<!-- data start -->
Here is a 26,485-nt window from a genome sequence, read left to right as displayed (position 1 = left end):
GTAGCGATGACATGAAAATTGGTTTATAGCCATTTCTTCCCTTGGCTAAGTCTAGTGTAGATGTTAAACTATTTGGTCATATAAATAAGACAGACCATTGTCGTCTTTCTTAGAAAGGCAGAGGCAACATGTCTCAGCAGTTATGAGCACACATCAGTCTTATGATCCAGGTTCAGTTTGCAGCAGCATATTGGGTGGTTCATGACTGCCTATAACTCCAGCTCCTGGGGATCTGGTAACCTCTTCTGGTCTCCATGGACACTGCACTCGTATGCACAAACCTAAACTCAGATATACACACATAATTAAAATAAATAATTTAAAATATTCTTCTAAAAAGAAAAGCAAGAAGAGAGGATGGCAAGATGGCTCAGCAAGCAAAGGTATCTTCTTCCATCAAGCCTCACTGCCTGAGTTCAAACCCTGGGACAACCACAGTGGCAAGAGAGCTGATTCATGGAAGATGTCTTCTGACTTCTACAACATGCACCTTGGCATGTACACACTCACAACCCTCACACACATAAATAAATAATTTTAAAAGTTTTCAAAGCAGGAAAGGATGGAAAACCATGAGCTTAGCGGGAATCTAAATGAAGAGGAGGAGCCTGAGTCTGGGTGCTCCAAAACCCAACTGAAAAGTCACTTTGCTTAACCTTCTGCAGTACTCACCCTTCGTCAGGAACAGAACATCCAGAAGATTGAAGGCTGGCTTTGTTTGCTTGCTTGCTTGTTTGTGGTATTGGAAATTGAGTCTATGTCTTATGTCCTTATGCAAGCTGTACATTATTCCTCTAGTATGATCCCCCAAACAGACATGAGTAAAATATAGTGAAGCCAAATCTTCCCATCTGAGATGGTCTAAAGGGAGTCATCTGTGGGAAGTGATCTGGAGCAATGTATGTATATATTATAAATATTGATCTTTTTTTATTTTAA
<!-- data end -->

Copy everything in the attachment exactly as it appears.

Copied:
Here is a 26,485-nt window from a genome sequence, read left to right as displayed (position 1 = left end):
GTAGCGATGACATGAAAATTGGTTTATAGCCATTTCTTCCCTTGGCTAAGTCTAGTGTAGATGTTAAACTATTTGGTCATATAAATAAGACAGACCATTGTCGTCTTTCTTAGAAAGGCAGAGGCAACATGTCTCAGCAGTTATGAGCACACATCAGTCTTATGATCCAGGTTCAGTTTGCAGCAGCATATTGGGTGGTTCATGACTGCCTATAACTCCAGCTCCTGGGGATCTGGTAACCTCTTCTGGTCTCCATGGACACTGCACTCGTATGCACAAACCTAAACTCAGATATACACACATAATTAAAATAAATAATTTAAAATATTCTTCTAAAAAGAAAAGCAAGAAGAGAGGATGGCAAGATGGCTCAGCAAGCAAAGGTATCTTCTTCCATCAAGCCTCACTGCCTGAGTTCAAACCCTGGGACAACCACAGTGGCAAGAGAGCTGATTCATGGAAGATGTCTTCTGACTTCTACAACATGCACCTTGGCATGTACACACTCACAACCCTCACACACATAAATAAATAATTTTAAAAGTTTTCAAAGCAGGAAAGGATGGAAAACCATGAGCTTAGCGGGAATCTAAATGAAGAGGAGGAGCCTGAGTCTGGGTGCTCCAAAACCCAACTGAAAAGTCACTTTGCTTAACCTTCTGCAGTACTCACCCTTCGTCAGGAACAGAACATCCAGAAGATTGAAGGCTGGCTTTGTTTGCTTGCTTGCTTGTTTGTGGTATTGGAAATTGAGTCTATGTCTTATGTCCTTATGCAAGCTGTACATTATTCCTCTAGTATGATCCCCCAAACAGACATGAGTAAAATATAGTGAAGCCAAATCTTCCCATCTGAGATGGTCTAAAGGGAGTCATCTGTGGGAAGTGATCTGGAGCAATGTATGTATATATTATAAATATTGATCTTTTTTTATTTTAA